Exploring data: Graphs and numerical summaries
Exploring data: Graphs and numerical summaries

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Exploring data: Graphs and numerical summaries

1.2.6 Problems with graphics

In this subsection we consider, briefly, some problems that can arise with certain ways of drawing bar charts and pie charts.

Figure 5 shows what is essentially the same bar chart as Figure 4, for the data on quality of tattoo removal. This time, though, the bar chart has been drawn in such a way as to suggest that the bars are ‘really’ three-dimensional. You can see that, compared to Figure 4, it is quite difficult to discern the corresponding frequency value for each bar.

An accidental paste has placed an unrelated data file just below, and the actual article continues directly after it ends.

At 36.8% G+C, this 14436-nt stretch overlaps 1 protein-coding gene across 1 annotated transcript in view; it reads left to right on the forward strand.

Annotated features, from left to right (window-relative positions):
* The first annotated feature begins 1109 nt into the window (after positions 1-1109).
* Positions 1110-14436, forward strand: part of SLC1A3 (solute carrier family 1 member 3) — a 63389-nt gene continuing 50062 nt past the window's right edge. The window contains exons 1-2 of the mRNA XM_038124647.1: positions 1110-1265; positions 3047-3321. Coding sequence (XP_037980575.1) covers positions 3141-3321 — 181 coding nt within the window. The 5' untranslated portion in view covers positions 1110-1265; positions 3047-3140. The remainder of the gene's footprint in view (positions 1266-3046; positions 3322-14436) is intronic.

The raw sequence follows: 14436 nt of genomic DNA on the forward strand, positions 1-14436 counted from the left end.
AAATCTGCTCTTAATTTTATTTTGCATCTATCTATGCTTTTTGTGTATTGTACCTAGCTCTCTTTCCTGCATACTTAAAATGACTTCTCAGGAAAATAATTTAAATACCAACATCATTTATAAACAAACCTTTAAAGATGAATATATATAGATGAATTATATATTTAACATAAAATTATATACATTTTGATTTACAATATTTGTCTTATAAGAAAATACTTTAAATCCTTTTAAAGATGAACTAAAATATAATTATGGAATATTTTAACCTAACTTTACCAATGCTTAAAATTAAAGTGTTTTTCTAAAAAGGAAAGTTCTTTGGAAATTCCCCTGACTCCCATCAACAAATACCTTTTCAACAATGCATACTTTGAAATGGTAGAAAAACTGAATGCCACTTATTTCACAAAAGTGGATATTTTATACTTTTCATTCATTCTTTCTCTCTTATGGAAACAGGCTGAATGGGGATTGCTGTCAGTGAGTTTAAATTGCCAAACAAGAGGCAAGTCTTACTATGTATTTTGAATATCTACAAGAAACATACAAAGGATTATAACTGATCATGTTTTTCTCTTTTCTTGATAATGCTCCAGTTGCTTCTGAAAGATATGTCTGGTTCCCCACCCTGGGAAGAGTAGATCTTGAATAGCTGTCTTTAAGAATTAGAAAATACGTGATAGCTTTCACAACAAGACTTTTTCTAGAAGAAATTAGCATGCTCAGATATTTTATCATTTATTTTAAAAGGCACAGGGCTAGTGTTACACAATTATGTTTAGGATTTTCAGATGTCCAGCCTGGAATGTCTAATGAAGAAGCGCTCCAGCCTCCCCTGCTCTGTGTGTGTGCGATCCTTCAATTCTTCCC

Figure 5
Figure 5 Quality of tattoo removal: a three-dimensional bar chart

This kind of three-dimensional bar chart is commonly used as a graphic, in television reports or in the press, for showing data such as the results from an opinion poll on the popularity of the main political parties. Viewers or readers do not necessarily realise exactly how they are supposed to use the vertical scale to determine the heights of the bars. To interpret this kind of graphic properly, you need to be aware of how misleading it can be.

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